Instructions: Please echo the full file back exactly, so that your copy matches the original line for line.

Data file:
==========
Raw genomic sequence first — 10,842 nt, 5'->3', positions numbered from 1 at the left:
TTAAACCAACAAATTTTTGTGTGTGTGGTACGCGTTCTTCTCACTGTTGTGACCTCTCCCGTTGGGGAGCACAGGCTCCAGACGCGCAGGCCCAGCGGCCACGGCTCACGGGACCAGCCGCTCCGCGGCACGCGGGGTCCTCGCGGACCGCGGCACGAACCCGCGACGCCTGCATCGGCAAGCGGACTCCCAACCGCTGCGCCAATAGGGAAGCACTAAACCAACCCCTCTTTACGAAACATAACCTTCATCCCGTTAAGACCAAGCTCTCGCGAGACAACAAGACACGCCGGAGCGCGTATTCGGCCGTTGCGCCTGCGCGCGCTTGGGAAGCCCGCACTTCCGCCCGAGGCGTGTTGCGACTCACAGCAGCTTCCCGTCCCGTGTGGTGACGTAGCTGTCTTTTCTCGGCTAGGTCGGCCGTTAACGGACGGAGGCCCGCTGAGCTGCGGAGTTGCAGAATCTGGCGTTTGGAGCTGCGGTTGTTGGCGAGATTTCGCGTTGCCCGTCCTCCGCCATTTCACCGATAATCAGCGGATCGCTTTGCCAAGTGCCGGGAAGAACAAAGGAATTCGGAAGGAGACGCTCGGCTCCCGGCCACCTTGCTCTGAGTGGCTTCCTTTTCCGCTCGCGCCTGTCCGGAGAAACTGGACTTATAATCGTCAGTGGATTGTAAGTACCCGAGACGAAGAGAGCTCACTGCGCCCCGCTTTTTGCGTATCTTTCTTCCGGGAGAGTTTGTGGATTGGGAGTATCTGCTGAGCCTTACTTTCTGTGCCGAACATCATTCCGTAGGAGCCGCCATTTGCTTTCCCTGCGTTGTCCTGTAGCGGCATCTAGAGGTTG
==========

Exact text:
Raw genomic sequence first — 10,842 nt, 5'->3', positions numbered from 1 at the left:
TTAAACCAACAAATTTTTGTGTGTGTGGTACGCGTTCTTCTCACTGTTGTGACCTCTCCCGTTGGGGAGCACAGGCTCCAGACGCGCAGGCCCAGCGGCCACGGCTCACGGGACCAGCCGCTCCGCGGCACGCGGGGTCCTCGCGGACCGCGGCACGAACCCGCGACGCCTGCATCGGCAAGCGGACTCCCAACCGCTGCGCCAATAGGGAAGCACTAAACCAACCCCTCTTTACGAAACATAACCTTCATCCCGTTAAGACCAAGCTCTCGCGAGACAACAAGACACGCCGGAGCGCGTATTCGGCCGTTGCGCCTGCGCGCGCTTGGGAAGCCCGCACTTCCGCCCGAGGCGTGTTGCGACTCACAGCAGCTTCCCGTCCCGTGTGGTGACGTAGCTGTCTTTTCTCGGCTAGGTCGGCCGTTAACGGACGGAGGCCCGCTGAGCTGCGGAGTTGCAGAATCTGGCGTTTGGAGCTGCGGTTGTTGGCGAGATTTCGCGTTGCCCGTCCTCCGCCATTTCACCGATAATCAGCGGATCGCTTTGCCAAGTGCCGGGAAGAACAAAGGAATTCGGAAGGAGACGCTCGGCTCCCGGCCACCTTGCTCTGAGTGGCTTCCTTTTCCGCTCGCGCCTGTCCGGAGAAACTGGACTTATAATCGTCAGTGGATTGTAAGTACCCGAGACGAAGAGAGCTCACTGCGCCCCGCTTTTTGCGTATCTTTCTTCCGGGAGAGTTTGTGGATTGGGAGTATCTGCTGAGCCTTACTTTCTGTGCCGAACATCATTCCGTAGGAGCCGCCATTTGCTTTCCCTGCGTTGTCCTGTAGCGGCATCTAGAGGTTG